On the other hand, German politicians, bankers and manufacturers understand they have a lot to lose if Greece defaults and leaves the Eurozone. Macleans says, “Germany’s banks are heavily exposed to troubled Eurozone members.” As well, Germany’s high quality exports, its recipe for success until now is at risk if Europe goes into the tank.

Unfortunately, German politicians have done a poor job explaining this to the German people. The President of Germany recently resigned demonstrating that German Chancellor Angela Merkel is losing control. Merkel also has a tough balancing act, not only within Germany but she must avoid being too heavy-handed with the Greeks and the other PIIGS (Portugal, Ireland, Italy, Greece & Spain) on the periphery of Europe. It’s a very delicate balancing act. On the one hand, the peripheral European nations need to shape up or ship out while on the other hand their loss would be catastrophic to Europe’s entire economy.

The Germans are being called on to take a leadership role to save Europe without appearing to taking on a leadership role. And, at the same time, Germany must endure the humiliation of endless attacks from the Greek media who portray Merkel as Hitler. Macleans quotes Radek Sikorsky, “I will probably be the first Polish foreign minister in history to say so, but here it is: I fear German power less than I am beginning to fear German inactivity.” The Poles understand this; the Greeks do not.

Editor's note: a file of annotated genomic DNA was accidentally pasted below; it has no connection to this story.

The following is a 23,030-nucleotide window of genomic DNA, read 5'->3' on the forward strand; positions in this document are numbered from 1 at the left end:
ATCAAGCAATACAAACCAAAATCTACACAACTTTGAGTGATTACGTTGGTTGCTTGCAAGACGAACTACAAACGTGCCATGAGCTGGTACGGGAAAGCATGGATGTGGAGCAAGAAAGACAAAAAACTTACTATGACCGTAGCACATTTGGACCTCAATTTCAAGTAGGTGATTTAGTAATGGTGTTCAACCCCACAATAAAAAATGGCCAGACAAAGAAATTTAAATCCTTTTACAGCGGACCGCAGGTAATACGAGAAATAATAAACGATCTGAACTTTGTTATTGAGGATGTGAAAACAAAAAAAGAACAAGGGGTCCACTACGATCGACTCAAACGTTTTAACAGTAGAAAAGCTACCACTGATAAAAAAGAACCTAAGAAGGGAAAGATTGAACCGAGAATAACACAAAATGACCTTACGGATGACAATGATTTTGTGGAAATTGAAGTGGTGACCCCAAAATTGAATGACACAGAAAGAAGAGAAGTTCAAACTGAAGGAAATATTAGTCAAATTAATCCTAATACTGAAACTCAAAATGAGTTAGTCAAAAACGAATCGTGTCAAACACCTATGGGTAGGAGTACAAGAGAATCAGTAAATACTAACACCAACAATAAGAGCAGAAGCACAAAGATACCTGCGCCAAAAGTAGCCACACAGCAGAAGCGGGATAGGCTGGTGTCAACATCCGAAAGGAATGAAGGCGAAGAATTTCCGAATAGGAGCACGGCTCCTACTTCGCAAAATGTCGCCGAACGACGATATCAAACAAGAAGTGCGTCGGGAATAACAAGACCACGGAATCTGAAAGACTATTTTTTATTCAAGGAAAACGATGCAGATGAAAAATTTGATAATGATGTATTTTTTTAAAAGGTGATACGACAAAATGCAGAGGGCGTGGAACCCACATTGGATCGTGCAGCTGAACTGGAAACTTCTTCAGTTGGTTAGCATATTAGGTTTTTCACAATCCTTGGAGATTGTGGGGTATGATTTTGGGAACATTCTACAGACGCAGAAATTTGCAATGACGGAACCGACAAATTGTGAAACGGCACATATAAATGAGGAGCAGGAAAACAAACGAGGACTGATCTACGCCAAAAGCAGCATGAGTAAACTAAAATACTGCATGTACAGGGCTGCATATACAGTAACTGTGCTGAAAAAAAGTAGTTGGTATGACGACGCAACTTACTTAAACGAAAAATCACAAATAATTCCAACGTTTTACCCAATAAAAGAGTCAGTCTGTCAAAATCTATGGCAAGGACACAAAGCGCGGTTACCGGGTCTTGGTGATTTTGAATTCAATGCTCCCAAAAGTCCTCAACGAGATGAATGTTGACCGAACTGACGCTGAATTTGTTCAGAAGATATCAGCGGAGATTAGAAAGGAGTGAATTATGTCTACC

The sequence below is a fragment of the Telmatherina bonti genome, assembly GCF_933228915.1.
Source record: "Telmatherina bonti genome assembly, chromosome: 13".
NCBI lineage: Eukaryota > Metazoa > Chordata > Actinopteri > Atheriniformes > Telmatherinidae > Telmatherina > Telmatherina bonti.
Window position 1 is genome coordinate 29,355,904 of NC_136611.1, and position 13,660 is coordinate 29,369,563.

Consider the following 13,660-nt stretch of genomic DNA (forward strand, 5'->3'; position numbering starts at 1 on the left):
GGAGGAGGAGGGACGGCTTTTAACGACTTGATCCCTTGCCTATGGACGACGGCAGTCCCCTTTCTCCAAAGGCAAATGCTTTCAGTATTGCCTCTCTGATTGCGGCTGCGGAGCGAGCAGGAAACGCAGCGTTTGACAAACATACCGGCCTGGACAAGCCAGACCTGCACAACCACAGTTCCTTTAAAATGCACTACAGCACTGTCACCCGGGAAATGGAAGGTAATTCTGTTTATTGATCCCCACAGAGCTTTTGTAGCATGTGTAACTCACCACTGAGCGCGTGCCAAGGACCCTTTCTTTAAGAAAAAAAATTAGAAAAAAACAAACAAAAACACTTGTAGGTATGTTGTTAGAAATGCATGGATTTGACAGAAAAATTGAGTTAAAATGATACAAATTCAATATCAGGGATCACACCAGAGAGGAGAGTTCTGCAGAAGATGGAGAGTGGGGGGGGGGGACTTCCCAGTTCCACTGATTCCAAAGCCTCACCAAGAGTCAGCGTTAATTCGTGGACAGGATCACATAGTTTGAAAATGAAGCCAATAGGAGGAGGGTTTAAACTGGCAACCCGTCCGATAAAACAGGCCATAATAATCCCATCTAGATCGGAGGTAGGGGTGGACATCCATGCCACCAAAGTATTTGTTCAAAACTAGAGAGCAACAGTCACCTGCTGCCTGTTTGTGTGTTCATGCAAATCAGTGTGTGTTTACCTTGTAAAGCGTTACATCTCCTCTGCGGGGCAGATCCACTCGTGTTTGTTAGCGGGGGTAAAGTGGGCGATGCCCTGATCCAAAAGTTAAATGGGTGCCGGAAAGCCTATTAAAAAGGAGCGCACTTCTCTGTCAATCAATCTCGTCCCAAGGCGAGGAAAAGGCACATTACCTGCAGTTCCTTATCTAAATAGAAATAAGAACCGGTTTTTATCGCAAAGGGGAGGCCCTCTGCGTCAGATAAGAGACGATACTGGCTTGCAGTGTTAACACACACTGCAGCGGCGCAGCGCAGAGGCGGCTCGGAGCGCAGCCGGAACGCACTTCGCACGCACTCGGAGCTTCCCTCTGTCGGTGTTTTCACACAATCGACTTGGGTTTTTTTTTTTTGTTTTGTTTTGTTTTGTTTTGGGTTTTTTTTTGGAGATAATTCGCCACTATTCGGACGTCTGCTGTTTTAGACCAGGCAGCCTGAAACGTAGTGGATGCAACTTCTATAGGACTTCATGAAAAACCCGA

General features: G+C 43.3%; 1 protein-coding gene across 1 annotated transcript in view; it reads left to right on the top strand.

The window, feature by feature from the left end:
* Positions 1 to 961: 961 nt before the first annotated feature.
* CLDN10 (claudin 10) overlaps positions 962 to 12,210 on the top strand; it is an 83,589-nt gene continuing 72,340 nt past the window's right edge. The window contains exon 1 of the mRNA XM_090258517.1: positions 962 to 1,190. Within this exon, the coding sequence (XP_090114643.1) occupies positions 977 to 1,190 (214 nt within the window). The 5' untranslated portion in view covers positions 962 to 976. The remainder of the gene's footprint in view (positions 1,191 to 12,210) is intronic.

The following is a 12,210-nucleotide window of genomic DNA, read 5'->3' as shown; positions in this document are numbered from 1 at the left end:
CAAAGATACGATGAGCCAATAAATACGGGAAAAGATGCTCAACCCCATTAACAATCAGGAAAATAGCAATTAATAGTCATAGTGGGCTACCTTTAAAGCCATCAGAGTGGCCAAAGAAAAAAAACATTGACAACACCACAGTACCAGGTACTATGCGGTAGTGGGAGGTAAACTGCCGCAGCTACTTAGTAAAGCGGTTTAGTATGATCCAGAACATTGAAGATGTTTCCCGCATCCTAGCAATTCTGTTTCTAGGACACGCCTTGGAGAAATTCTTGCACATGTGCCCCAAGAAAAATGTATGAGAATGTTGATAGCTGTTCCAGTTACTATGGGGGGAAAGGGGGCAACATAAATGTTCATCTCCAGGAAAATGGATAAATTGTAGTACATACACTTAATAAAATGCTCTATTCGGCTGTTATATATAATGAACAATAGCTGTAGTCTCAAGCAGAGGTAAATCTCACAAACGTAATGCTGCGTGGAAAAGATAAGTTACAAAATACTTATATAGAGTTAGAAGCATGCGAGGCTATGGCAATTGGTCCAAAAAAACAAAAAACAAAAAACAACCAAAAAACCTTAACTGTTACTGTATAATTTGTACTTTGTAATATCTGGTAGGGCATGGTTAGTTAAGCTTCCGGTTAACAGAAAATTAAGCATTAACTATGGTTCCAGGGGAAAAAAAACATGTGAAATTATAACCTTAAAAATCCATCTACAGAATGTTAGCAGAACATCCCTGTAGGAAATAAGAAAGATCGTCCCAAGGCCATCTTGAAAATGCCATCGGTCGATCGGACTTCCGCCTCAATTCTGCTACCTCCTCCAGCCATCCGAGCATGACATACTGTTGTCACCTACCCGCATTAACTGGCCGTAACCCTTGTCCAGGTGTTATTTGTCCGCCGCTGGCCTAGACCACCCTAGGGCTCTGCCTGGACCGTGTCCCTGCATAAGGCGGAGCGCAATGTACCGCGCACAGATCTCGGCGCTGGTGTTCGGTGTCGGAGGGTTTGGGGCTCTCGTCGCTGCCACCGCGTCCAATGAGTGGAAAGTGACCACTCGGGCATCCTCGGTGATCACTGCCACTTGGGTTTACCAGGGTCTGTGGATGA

Nothing ever stays the same for long. Germany’s economic miracle cannot keep chugging along forever. A large part of Germany’s exports go to China and China is slowing down. German exports suffered a 4.3% decline in December and unemployment is inching up. Then too, the German people will put up with the “damned if they do, damned if they don’t” humiliation of being both thankless leaders and lenders only for so long.

Then what? So, forget Greece and keep your eye on Germany. That’s where the real news will start and when it does; fasten your seat belt!

February 26, 2012

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About gerold

I have a bit of financial experience having invested in stocks in the 1960s & 70s, commodities in the 80s & commercial real estate in the 90s (I sold in 2005.) I'm back in stocks. I am appalled at our rapidly deteriorating global condition so I've written articles for family, friends & colleagues since 2007; warning them and doing my best to explain what's happening, what we can expect in the future and what you can do to prepare and mitigate the worst of the economic, social, political and nuclear fallout. As a public service in 2010 I decided to create a blog accessible to a larger number of people because I believe that knowledge not shared is wasted.